It’s getting to be that time of year again. The first Hell Week is approaching, and with it comes the questioning whether you can cut the mustard in classes this go-around. It may be an overloaded schedule, too many extra-curricular activities or perhaps even a poor choice of major as the root issue. The first two are relatively easy to deal with, but the third option on that list carries a lot
According to the National Center for Education Statistics (NCES), 80 percent of students will change their major sometime during their college career. I don’t know the exact statistics for Tech, but from what I’ve experienced, I feel like that may be a little bit of an overstatement. However, it is very true that a lot of people have changed their major, will change it or both — me included. I was accepted into Tech with my declared major as ME, but as the summer dragged on and FASET loomed on the horizon, I began to think that it wasn’t for me. Lucky for me, the first major that did sound interesting, MSE, has proven to be the right choice for me so far. For many others, the same can’t be said. NCES also states that the average college student changes their major three times.
Three times is a lot, especially at Tech, where the average student takes a little longer to graduate. Immense pressure is on students who come in undeclared as well as on those who later that their initial choice wasn’t for them.
When I wanted to change my major, I looked at the description for each one and asked my sister, who had just graduated from Tech, what they really did. A decent proportion of people changing their major could’ve avoided it all together if they had simply done the research on what each major was and had to offer. This could be done by getting in contact with alumni, professionals in the field or through a quick search on the internet.
While the student does hold some of the blame, another portion of it can be given to secondary education and the lack of resources it provides. Many students, especially ones who get good grades, follow a relatively similar path through high school. This involves taking advanced courses across many subjects with the idea that somehow a student will figure out what they like based on the general ideas of the subject, but for many that obviously isn’t happening.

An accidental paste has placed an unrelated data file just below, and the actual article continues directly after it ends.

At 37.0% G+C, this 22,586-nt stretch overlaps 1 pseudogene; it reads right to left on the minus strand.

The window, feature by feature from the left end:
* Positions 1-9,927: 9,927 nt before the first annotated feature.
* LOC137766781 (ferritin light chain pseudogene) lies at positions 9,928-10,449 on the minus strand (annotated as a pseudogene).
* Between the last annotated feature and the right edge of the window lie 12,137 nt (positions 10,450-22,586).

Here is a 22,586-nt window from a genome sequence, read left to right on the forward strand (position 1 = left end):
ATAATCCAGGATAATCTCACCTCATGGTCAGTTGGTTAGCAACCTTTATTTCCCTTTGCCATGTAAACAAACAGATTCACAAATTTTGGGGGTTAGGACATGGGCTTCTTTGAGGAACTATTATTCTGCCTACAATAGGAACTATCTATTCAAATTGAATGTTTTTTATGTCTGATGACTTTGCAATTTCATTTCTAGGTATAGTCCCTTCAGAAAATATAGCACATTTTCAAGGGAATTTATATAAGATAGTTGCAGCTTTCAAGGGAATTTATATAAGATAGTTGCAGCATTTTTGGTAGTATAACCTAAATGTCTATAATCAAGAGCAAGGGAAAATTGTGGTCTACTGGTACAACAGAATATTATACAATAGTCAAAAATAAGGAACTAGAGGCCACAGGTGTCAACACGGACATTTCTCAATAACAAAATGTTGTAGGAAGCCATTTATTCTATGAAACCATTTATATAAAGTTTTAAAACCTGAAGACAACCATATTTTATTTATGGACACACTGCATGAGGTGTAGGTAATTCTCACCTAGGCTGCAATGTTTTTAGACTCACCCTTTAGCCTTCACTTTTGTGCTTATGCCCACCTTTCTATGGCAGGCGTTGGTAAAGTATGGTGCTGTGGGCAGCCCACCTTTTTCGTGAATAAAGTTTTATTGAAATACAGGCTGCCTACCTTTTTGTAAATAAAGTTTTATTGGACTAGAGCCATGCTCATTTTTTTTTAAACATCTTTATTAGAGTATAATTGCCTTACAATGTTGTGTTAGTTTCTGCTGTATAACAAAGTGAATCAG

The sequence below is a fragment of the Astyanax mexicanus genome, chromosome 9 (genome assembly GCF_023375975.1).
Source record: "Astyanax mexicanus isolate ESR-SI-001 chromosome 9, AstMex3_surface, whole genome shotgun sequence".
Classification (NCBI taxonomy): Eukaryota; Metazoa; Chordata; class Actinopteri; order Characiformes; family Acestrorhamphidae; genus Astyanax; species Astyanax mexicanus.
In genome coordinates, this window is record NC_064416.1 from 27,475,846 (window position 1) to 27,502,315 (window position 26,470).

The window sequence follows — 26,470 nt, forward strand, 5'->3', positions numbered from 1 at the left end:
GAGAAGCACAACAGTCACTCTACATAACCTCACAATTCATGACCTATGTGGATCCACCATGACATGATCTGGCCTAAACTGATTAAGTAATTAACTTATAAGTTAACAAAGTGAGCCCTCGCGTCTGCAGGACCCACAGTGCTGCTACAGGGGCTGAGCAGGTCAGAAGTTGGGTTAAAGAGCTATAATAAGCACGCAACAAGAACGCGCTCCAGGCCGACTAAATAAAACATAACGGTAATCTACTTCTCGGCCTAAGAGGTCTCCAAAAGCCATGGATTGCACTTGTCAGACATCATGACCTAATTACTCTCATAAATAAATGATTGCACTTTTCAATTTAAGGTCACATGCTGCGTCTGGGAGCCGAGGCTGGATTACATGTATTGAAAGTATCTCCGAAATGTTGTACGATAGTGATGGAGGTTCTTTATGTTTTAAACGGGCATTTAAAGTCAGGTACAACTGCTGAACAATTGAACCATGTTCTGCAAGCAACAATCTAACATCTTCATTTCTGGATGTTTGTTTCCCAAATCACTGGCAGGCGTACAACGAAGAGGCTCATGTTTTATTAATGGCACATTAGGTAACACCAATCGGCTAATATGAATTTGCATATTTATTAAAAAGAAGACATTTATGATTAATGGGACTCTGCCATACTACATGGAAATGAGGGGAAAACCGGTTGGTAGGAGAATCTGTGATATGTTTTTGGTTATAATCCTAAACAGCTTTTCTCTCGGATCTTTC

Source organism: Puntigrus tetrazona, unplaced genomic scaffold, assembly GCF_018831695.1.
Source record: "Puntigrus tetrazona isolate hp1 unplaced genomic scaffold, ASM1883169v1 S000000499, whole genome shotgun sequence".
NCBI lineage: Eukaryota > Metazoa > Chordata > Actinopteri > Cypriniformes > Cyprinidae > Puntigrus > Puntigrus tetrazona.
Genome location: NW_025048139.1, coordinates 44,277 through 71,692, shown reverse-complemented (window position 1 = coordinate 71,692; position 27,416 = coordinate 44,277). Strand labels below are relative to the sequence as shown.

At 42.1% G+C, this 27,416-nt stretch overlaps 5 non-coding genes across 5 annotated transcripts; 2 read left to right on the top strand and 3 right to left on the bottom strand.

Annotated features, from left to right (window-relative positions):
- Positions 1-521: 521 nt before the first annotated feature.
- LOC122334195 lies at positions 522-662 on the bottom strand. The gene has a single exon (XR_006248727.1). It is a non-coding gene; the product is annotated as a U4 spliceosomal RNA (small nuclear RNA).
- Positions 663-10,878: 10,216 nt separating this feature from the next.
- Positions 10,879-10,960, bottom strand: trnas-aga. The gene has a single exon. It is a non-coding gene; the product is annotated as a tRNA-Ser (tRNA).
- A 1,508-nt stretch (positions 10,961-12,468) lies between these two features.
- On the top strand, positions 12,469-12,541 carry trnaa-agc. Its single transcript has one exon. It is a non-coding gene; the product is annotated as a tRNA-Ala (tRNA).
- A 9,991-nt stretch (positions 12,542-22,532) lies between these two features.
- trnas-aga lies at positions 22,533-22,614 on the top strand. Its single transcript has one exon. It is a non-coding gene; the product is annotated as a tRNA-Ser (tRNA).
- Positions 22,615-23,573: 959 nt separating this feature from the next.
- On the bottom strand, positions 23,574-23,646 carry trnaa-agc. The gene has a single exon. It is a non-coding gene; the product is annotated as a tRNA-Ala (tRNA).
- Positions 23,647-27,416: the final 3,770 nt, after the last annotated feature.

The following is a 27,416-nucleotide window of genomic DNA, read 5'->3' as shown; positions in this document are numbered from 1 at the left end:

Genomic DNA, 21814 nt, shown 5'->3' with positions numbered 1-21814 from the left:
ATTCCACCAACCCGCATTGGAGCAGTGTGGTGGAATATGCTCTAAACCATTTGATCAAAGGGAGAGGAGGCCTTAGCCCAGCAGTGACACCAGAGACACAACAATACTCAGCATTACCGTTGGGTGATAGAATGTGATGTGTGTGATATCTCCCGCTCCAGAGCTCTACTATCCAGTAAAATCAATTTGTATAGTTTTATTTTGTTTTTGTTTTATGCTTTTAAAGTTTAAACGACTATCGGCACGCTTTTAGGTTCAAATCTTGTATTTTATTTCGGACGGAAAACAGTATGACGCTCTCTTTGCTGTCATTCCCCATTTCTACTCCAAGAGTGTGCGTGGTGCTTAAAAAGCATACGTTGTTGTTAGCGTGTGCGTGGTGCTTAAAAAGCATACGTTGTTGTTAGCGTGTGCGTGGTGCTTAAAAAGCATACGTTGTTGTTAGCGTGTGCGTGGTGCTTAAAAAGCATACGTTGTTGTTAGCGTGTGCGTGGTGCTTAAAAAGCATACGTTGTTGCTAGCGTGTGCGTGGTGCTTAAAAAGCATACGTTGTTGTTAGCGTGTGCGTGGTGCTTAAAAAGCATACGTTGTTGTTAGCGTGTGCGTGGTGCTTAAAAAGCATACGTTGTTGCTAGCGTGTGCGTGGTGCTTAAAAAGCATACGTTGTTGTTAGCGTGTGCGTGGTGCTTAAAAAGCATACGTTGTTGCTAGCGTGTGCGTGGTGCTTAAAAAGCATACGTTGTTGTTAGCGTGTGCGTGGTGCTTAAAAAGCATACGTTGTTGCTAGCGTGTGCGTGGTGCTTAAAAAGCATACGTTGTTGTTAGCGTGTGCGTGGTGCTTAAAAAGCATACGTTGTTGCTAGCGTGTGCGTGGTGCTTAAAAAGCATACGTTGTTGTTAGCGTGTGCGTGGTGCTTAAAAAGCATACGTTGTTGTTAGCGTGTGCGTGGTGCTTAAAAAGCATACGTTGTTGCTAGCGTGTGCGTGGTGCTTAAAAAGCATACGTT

Part of this blame falls strictly on the current funding of many public schools across the country. If funding to schools was increased, then more valuable resources such as trained college counselors could be added to schools allowing for more students to inquire about their future from a knowledgeable source.
Another possibility would be altering the path that high-schoolers are allowed take. Some public and many private schools are becoming specialized institutions where students can focus on an area they believe they would want to major in before they get to college.
The final issue is tricky. Society as a whole, at least in America, has an absurd obsession with throwing fresh, young adults into a world where they seem to be ill-prepared. In the future, if we want students to be more sure of what they want, we as a society need to either educate those future students, or decrease the stress they face when making that decision.
I know that we will never make the rate of students changing their major zero, but we can definitely lessen it. As students, we must do our research and, in doing so, create a culture in which students know to do their homework on what major they want to choose. As teachers and future alumni, we must make sure that we create opportunities for these students to experience majors before selecting one. And as a society, we have to change how the decision of picking a major is viewed.